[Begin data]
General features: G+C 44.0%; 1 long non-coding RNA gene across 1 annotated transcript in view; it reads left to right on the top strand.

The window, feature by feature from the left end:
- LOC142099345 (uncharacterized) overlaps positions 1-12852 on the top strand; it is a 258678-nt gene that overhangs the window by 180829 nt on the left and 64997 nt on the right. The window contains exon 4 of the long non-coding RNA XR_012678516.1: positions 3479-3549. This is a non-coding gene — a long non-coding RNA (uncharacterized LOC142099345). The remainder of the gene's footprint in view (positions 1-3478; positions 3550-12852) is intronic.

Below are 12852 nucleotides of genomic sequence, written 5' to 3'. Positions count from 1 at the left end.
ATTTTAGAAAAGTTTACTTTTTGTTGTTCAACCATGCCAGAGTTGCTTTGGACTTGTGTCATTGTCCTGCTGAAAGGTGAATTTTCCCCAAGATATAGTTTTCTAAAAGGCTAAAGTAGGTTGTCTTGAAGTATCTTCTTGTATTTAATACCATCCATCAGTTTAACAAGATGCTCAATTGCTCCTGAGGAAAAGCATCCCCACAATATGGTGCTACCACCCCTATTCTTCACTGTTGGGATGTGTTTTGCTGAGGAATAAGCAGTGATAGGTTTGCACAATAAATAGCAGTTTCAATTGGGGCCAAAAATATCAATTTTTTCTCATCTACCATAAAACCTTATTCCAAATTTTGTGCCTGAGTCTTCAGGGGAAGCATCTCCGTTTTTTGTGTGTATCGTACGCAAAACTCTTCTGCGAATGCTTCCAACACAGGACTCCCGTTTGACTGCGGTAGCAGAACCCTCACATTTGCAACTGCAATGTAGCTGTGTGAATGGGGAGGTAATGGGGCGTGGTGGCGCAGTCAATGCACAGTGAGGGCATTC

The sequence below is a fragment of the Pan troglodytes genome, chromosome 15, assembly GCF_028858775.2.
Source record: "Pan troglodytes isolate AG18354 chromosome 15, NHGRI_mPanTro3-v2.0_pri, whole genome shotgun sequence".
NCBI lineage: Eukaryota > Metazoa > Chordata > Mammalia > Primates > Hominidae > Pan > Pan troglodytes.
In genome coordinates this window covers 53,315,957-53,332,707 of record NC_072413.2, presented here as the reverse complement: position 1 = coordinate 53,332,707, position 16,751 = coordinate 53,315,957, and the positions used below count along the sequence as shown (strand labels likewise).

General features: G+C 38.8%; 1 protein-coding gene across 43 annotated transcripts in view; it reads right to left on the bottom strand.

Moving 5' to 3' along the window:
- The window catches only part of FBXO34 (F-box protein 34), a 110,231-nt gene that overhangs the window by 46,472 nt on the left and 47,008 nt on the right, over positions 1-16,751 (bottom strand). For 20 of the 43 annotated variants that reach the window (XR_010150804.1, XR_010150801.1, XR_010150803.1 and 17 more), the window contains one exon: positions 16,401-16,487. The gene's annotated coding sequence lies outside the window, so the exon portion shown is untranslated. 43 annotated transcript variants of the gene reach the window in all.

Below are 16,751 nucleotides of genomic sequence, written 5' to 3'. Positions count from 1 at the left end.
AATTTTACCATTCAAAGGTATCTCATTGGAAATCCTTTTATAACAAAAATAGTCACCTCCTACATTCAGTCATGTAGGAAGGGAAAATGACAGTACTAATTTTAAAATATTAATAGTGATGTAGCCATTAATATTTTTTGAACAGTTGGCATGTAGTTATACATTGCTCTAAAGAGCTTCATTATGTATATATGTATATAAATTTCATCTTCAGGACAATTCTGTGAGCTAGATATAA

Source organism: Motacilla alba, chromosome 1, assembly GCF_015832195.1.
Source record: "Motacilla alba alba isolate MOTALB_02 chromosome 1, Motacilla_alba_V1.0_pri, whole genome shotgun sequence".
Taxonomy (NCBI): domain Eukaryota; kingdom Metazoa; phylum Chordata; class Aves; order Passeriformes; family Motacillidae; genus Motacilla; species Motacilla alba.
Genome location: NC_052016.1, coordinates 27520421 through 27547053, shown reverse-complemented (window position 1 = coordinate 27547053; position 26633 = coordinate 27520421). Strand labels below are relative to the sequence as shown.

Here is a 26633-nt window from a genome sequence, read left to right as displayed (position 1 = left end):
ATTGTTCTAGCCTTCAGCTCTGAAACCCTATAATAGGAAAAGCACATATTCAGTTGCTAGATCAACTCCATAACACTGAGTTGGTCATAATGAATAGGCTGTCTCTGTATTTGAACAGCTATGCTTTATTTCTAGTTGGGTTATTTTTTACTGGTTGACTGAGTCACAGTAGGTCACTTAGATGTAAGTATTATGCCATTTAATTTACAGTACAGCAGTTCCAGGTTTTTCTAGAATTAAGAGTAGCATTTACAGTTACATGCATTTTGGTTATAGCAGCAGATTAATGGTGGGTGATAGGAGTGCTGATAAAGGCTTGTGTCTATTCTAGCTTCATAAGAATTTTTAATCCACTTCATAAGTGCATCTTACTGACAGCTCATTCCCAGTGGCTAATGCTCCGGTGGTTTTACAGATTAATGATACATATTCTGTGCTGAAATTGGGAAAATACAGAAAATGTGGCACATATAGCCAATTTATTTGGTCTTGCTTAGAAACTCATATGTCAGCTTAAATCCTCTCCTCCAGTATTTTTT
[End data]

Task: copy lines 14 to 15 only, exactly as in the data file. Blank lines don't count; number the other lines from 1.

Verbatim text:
AATTTTACCATTCAAAGGTATCTCATTGGAAATCCTTTTATAACAAAAATAGTCACCTCCTACATTCAGTCATGTAGGAAGGGAAAATGACAGTACTAATTTTAAAATATTAATAGTGATGTAGCCATTAATATTTTTTGAACAGTTGGCATGTAGTTATACATTGCTCTAAAGAGCTTCATTATGTATATATGTATATAAATTTCATCTTCAGGACAATTCTGTGAGCTAGATATAA

Source organism: Motacilla alba, chromosome 1, assembly GCF_015832195.1.